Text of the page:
Free State Project Forum

Announcements => Announcements => Topic started by: JasonPSorens on September 11, 2002, 10:59:38 pm

Post by: JasonPSorens on September 11, 2002, 10:59:38 pm
This message is intended as an introduction to the web community for new users. It may be updated from time to time.

First, if you are using Netscape, you may find that after registering, it calls you a "Guest" even after you've logged in, and prevents you from posting. If you shut down your browser and reopen it, things should work just fine. Apparently something like this can happen with Internet Explorer 6 if you don't check the "never log off" square when you first log in.

Second, you may notice that occasionally some people around here make outlandish statements. Some people have been horrified by these statements and become disenchanted with the FSP as a result. Please note however that these are open, largely unmoderated forums, and that people are allowed to write just about anything, so long as it doesn't consist of blatant personal attacks or obscenity. These people do not necessarily represent the FSP. Please talk to longtime participants or leaders in the FSP before deciding that some random post represents the viewpoint of the FSP membership.  Also note that if someone criticises an opinion of yours, that does not necessarily mean that this person dislikes or disrespects you.  We encourage friendly, honest debate here.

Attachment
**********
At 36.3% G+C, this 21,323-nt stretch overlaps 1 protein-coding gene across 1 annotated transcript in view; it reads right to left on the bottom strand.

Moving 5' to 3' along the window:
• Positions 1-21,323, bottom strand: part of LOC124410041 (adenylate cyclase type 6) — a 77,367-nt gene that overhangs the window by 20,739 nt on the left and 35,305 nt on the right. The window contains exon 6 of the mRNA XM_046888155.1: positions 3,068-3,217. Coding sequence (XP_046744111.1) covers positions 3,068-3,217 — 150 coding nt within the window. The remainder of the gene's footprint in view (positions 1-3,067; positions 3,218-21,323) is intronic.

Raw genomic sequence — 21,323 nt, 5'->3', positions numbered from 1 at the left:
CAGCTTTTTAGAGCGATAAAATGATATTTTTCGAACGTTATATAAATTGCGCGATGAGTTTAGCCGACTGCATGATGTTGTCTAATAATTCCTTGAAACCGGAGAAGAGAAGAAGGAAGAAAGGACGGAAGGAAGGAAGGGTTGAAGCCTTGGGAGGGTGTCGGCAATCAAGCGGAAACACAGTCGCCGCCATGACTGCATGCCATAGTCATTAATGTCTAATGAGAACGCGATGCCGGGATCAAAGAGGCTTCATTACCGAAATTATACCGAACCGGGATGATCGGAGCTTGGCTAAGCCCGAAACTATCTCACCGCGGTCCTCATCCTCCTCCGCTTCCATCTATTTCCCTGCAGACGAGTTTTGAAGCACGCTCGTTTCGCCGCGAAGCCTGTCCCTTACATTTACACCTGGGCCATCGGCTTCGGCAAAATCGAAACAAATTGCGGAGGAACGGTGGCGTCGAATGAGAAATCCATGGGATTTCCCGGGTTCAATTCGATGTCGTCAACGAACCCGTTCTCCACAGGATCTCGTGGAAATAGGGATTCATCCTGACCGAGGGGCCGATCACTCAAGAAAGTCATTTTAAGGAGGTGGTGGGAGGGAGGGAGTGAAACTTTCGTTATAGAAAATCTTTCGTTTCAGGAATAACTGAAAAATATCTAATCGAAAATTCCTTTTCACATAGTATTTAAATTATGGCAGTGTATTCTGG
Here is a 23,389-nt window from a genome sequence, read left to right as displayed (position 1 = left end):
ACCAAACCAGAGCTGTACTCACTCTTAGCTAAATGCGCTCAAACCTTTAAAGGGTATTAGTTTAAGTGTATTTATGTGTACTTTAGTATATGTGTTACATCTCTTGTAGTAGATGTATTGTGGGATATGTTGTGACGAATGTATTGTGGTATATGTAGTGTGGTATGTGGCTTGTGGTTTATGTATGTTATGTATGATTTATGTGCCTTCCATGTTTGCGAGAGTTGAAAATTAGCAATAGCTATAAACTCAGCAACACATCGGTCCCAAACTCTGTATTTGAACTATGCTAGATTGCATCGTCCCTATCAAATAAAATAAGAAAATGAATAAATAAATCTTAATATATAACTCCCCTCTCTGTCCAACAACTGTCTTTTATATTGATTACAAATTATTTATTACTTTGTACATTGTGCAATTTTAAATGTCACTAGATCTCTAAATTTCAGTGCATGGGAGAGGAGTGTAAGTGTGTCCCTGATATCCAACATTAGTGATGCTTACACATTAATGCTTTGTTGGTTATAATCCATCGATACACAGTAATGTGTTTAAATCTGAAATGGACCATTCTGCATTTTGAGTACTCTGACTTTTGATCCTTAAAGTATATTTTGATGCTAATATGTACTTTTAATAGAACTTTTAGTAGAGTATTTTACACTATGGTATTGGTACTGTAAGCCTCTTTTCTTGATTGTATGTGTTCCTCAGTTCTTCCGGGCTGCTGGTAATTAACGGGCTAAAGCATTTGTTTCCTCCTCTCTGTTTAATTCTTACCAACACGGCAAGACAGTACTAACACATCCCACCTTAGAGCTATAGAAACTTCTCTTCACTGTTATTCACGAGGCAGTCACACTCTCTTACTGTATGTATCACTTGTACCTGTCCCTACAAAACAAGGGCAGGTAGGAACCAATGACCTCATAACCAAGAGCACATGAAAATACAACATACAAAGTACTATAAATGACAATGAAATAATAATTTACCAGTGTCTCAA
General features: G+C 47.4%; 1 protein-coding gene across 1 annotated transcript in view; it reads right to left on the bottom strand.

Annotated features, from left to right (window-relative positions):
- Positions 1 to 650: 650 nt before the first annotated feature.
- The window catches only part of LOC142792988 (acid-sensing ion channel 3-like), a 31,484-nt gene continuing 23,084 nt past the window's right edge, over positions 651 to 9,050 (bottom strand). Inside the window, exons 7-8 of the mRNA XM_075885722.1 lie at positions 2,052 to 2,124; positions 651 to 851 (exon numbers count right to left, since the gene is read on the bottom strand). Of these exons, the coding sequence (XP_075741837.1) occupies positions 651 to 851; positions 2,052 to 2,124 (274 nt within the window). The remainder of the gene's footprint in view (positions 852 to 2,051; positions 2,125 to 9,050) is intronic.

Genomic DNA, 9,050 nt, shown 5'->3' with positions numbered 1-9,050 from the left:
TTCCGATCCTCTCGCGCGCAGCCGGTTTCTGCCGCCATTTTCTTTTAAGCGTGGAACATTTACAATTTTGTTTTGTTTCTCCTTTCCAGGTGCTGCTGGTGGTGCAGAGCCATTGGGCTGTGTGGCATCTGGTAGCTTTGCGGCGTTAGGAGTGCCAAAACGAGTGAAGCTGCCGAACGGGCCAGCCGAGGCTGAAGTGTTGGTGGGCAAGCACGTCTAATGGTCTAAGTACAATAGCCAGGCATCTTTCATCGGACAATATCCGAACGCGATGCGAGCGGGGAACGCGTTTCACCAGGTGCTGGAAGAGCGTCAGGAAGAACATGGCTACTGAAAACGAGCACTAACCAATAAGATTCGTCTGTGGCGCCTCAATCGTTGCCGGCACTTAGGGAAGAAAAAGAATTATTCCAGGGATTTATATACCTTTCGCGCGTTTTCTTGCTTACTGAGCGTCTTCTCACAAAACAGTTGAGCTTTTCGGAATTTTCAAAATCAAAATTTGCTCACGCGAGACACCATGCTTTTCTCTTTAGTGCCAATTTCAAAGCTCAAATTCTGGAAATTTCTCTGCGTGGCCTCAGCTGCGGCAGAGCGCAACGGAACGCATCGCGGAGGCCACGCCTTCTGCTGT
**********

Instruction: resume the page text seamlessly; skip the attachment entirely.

Please note that many of the people on these forums are not FSP members.  A few of them are even critics of the FSP.  We allow them to have their say, so long as they are respectful to others.  Be aware, at the same time, that they may try to stir people up and "get a rise."  The common Internet term "troll" is applied to people who try to make others angry & say the wrong thing.  We have a few of these trolls here; you'll recognize them soon enough - just remember not to feed them. :)

Third, if you want to have "FSP Participant" in your profile click here to send an instant message to JonM (;sa=send;u=1271). If he doesn't respond, PM me.

Fourth, since about 2010 most of the discussion about the FSP has shifted to Facebook. I personally don't like Facebook, but if you want more discussion, search for the "Free State Project" group there.

That having been said - welcome, and have fun!
Title: Forum Posting Policy
Post by: JasonPSorens on January 22, 2003, 06:33:35 pm
Forum Posting Policies

Title: Forum Posting Etiquette and Suggestions
Post by: Elizabeth on August 29, 2003, 12:58:18 pm
Based on posts by Friday Jones and Joe S.

There's a lot of great material on here that gets lost in a deluge of new threads and inappropriately bumped threads.

Some guidelines for forum courtesy:
Please help make our forum a friendlier place to navigate!
Post by: Kelton Baker on January 01, 2004, 08:14:19 am
A note on "censorship":
There is a high level of tolerence for varying and different views and discussions on this forum, but it is far from absolute, as per the guidelines above.

At times, there are people who make the assertion that the FSP is somehow "un-Constitutional" [1st Ammendment] or "against free speech", when our few weary and under-appreciated moderator volunteers actually moderate, delete posts or even ban members on the FSP forum.  That claim is based on a poor understanding of the basis of rights:  no person or private organization should ever be forced or enslaved to sponsor another's views.  Thus, complaints that you are being denied your rights to free speech by not being able to post whatever you wish on our forum will be ignored.